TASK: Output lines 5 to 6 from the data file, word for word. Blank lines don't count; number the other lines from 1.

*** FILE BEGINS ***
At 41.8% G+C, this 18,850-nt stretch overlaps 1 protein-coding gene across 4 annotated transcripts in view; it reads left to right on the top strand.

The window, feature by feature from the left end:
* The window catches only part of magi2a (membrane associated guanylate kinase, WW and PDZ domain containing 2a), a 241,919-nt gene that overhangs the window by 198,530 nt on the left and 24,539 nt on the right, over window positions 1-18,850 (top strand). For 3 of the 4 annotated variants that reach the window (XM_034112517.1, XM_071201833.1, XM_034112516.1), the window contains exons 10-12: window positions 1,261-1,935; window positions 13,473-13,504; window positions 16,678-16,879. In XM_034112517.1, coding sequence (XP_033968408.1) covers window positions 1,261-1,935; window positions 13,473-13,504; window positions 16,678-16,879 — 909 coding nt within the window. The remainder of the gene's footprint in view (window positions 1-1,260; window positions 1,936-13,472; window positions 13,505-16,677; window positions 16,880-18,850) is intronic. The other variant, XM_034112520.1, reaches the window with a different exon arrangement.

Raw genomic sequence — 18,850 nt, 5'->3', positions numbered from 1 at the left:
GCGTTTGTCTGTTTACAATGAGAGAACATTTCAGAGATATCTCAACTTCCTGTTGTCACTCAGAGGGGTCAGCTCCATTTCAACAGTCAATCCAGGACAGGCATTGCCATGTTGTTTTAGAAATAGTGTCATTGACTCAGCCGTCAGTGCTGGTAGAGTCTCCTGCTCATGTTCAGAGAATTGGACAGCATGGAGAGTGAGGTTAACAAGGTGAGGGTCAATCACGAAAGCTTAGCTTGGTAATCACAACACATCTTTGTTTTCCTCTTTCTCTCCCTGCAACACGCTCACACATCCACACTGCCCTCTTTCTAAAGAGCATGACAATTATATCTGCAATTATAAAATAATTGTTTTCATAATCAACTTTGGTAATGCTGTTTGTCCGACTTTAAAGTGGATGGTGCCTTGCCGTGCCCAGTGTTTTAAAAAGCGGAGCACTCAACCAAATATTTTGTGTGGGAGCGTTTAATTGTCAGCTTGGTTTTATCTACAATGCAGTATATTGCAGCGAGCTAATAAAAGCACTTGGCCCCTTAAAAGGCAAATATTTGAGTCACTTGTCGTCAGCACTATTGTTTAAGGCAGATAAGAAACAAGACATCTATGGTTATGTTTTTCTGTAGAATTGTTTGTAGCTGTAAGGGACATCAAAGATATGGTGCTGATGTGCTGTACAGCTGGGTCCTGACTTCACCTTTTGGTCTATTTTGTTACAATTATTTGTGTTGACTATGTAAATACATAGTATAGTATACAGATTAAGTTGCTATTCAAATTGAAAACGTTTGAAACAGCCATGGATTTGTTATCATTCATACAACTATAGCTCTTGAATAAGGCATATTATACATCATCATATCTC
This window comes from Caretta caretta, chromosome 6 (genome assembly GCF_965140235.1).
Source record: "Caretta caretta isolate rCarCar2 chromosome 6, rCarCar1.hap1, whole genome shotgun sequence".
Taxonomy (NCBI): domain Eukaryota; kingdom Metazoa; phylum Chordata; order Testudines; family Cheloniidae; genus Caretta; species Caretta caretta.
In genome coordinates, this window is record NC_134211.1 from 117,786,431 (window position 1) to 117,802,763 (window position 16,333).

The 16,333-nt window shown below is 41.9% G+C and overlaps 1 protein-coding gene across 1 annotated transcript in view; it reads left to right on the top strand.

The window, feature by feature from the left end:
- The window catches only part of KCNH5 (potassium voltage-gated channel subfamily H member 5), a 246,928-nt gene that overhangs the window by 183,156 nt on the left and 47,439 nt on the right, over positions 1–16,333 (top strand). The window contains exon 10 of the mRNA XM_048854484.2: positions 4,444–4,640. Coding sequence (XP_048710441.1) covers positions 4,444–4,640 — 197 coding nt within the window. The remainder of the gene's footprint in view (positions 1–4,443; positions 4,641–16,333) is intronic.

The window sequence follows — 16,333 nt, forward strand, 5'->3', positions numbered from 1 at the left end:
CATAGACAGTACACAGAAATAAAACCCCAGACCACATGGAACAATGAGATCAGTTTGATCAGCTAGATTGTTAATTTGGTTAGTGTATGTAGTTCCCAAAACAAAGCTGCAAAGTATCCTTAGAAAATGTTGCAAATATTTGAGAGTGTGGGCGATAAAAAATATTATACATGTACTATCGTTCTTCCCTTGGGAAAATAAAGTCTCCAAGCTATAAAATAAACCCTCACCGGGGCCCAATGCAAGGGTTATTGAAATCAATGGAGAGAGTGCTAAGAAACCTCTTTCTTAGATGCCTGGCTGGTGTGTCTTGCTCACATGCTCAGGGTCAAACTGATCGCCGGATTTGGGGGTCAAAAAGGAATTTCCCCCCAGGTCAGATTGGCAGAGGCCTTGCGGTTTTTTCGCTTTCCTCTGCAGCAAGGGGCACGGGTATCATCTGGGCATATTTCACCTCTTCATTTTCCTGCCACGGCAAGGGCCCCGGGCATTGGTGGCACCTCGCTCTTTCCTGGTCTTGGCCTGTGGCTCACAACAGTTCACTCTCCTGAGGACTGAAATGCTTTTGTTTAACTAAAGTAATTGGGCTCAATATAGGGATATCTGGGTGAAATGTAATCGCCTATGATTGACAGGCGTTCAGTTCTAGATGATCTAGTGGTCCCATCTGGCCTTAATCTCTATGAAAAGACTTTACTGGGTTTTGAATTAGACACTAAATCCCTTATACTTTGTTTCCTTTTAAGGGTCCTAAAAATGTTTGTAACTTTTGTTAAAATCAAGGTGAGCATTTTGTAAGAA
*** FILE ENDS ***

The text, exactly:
GCGTTTGTCTGTTTACAATGAGAGAACATTTCAGAGATATCTCAACTTCCTGTTGTCACTCAGAGGGGTCAGCTCCATTTCAACAGTCAATCCAGGACAGGCATTGCCATGTTGTTTTAGAAATAGTGTCATTGACTCAGCCGTCAGTGCTGGTAGAGTCTCCTGCTCATGTTCAGAGAATTGGACAGCATGGAGAGTGAGGTTAACAAGGTGAGGGTCAATCACGAAAGCTTAGCTTGGTAATCACAACACATCTTTGTTTTCCTCTTTCTCTCCCTGCAACACGCTCACACATCCACACTGCCCTCTTTCTAAAGAGCATGACAATTATATCTGCAATTATAAAATAATTGTTTTCATAATCAACTTTGGTAATGCTGTTTGTCCGACTTTAAAGTGGATGGTGCCTTGCCGTGCCCAGTGTTTTAAAAAGCGGAGCACTCAACCAAATATTTTGTGTGGGAGCGTTTAATTGTCAGCTTGGTTTTATCTACAATGCAGTATATTGCAGCGAGCTAATAAAAGCACTTGGCCCCTTAAAAGGCAAATATTTGAGTCACTTGTCGTCAGCACTATTGTTTAAGGCAGATAAGAAACAAGACATCTATGGTTATGTTTTTCTGTAGAATTGTTTGTAGCTGTAAGGGACATCAAAGATATGGTGCTGATGTGCTGTACAGCTGGGTCCTGACTTCACCTTTTGGTCTATTTTGTTACAATTATTTGTGTTGACTATGTAAATACATAGTATAGTATACAGATTAAGTTGCTATTCAAATTGAAAACGTTTGAAACAGCCATGGATTTGTTATCATTCATACAACTATAGCTCTTGAATAAGGCATATTATACATCATCATATCTC
This window comes from Caretta caretta, chromosome 6 (genome assembly GCF_965140235.1).